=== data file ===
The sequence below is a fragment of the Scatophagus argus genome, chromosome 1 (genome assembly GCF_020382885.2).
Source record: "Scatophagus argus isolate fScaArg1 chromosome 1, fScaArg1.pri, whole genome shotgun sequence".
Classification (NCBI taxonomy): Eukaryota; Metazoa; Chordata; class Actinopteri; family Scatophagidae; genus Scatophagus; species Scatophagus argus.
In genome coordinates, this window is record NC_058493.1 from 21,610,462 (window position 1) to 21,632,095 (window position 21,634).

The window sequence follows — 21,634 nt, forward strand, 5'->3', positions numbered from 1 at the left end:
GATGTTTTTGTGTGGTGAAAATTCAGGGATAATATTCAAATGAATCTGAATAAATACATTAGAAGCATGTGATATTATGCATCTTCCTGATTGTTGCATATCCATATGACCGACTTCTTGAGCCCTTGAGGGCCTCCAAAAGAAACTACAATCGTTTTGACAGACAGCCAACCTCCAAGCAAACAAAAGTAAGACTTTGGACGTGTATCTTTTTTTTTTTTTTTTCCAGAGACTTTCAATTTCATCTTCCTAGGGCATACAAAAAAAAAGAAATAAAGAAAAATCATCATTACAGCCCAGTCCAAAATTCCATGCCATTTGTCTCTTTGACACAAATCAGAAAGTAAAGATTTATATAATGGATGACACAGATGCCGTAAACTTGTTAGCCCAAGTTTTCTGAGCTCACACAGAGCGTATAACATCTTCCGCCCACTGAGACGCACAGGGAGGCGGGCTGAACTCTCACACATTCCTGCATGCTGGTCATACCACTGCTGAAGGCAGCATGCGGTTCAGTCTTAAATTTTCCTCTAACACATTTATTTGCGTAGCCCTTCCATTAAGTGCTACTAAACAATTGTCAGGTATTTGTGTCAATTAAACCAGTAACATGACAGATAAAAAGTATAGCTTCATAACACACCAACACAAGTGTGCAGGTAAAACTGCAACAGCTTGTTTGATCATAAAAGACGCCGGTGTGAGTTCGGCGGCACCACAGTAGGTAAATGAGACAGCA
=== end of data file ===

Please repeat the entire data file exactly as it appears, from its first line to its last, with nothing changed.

The sequence below is a fragment of the Scatophagus argus genome, chromosome 1 (genome assembly GCF_020382885.2).
Source record: "Scatophagus argus isolate fScaArg1 chromosome 1, fScaArg1.pri, whole genome shotgun sequence".
Classification (NCBI taxonomy): Eukaryota; Metazoa; Chordata; class Actinopteri; family Scatophagidae; genus Scatophagus; species Scatophagus argus.
In genome coordinates, this window is record NC_058493.1 from 21,610,462 (window position 1) to 21,632,095 (window position 21,634).

The window sequence follows — 21,634 nt, forward strand, 5'->3', positions numbered from 1 at the left end:
GATGTTTTTGTGTGGTGAAAATTCAGGGATAATATTCAAATGAATCTGAATAAATACATTAGAAGCATGTGATATTATGCATCTTCCTGATTGTTGCATATCCATATGACCGACTTCTTGAGCCCTTGAGGGCCTCCAAAAGAAACTACAATCGTTTTGACAGACAGCCAACCTCCAAGCAAACAAAAGTAAGACTTTGGACGTGTATCTTTTTTTTTTTTTTTTCCAGAGACTTTCAATTTCATCTTCCTAGGGCATACAAAAAAAAAGAAATAAAGAAAAATCATCATTACAGCCCAGTCCAAAATTCCATGCCATTTGTCTCTTTGACACAAATCAGAAAGTAAAGATTTATATAATGGATGACACAGATGCCGTAAACTTGTTAGCCCAAGTTTTCTGAGCTCACACAGAGCGTATAACATCTTCCGCCCACTGAGACGCACAGGGAGGCGGGCTGAACTCTCACACATTCCTGCATGCTGGTCATACCACTGCTGAAGGCAGCATGCGGTTCAGTCTTAAATTTTCCTCTAACACATTTATTTGCGTAGCCCTTCCATTAAGTGCTACTAAACAATTGTCAGGTATTTGTGTCAATTAAACCAGTAACATGACAGATAAAAAGTATAGCTTCATAACACACCAACACAAGTGTGCAGGTAAAACTGCAACAGCTTGTTTGATCATAAAAGACGCCGGTGTGAGTTCGGCGGCACCACAGTAGGTAAATGAGACAGCA